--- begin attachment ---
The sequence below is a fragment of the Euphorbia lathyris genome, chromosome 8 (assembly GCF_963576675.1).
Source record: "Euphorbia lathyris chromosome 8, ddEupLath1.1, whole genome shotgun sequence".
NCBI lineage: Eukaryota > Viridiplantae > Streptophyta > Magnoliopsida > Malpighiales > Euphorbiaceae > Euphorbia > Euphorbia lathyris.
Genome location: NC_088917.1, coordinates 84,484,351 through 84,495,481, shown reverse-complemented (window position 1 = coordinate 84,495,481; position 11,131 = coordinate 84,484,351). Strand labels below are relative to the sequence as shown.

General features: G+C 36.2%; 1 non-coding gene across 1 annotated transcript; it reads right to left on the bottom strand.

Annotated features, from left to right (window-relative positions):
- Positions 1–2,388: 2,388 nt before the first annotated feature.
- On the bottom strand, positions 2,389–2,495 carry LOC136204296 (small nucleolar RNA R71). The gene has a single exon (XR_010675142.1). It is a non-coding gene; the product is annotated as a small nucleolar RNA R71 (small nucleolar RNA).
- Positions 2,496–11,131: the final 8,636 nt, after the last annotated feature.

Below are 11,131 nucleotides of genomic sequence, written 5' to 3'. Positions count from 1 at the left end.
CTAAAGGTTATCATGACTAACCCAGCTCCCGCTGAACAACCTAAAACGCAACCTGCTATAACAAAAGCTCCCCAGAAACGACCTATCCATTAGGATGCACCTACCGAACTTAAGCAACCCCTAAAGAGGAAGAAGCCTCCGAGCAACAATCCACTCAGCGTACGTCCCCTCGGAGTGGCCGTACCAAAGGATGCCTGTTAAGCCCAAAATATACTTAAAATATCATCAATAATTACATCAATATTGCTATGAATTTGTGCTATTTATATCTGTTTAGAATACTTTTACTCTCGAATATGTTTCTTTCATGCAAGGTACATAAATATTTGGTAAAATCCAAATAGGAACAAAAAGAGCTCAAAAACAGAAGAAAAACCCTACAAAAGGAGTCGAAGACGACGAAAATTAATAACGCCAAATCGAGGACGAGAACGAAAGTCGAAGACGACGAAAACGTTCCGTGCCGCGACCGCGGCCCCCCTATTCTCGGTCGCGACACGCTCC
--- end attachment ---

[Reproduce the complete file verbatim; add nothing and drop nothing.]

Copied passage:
The sequence below is a fragment of the Euphorbia lathyris genome, chromosome 8 (assembly GCF_963576675.1).
Source record: "Euphorbia lathyris chromosome 8, ddEupLath1.1, whole genome shotgun sequence".
NCBI lineage: Eukaryota > Viridiplantae > Streptophyta > Magnoliopsida > Malpighiales > Euphorbiaceae > Euphorbia > Euphorbia lathyris.
Genome location: NC_088917.1, coordinates 84,484,351 through 84,495,481, shown reverse-complemented (window position 1 = coordinate 84,495,481; position 11,131 = coordinate 84,484,351). Strand labels below are relative to the sequence as shown.

General features: G+C 36.2%; 1 non-coding gene across 1 annotated transcript; it reads right to left on the bottom strand.

Annotated features, from left to right (window-relative positions):
- Positions 1–2,388: 2,388 nt before the first annotated feature.
- On the bottom strand, positions 2,389–2,495 carry LOC136204296 (small nucleolar RNA R71). The gene has a single exon (XR_010675142.1). It is a non-coding gene; the product is annotated as a small nucleolar RNA R71 (small nucleolar RNA).
- Positions 2,496–11,131: the final 8,636 nt, after the last annotated feature.

Below are 11,131 nucleotides of genomic sequence, written 5' to 3'. Positions count from 1 at the left end.
CTAAAGGTTATCATGACTAACCCAGCTCCCGCTGAACAACCTAAAACGCAACCTGCTATAACAAAAGCTCCCCAGAAACGACCTATCCATTAGGATGCACCTACCGAACTTAAGCAACCCCTAAAGAGGAAGAAGCCTCCGAGCAACAATCCACTCAGCGTACGTCCCCTCGGAGTGGCCGTACCAAAGGATGCCTGTTAAGCCCAAAATATACTTAAAATATCATCAATAATTACATCAATATTGCTATGAATTTGTGCTATTTATATCTGTTTAGAATACTTTTACTCTCGAATATGTTTCTTTCATGCAAGGTACATAAATATTTGGTAAAATCCAAATAGGAACAAAAAGAGCTCAAAAACAGAAGAAAAACCCTACAAAAGGAGTCGAAGACGACGAAAATTAATAACGCCAAATCGAGGACGAGAACGAAAGTCGAAGACGACGAAAACGTTCCGTGCCGCGACCGCGGCCCCCCTATTCTCGGTCGCGACACGCTCC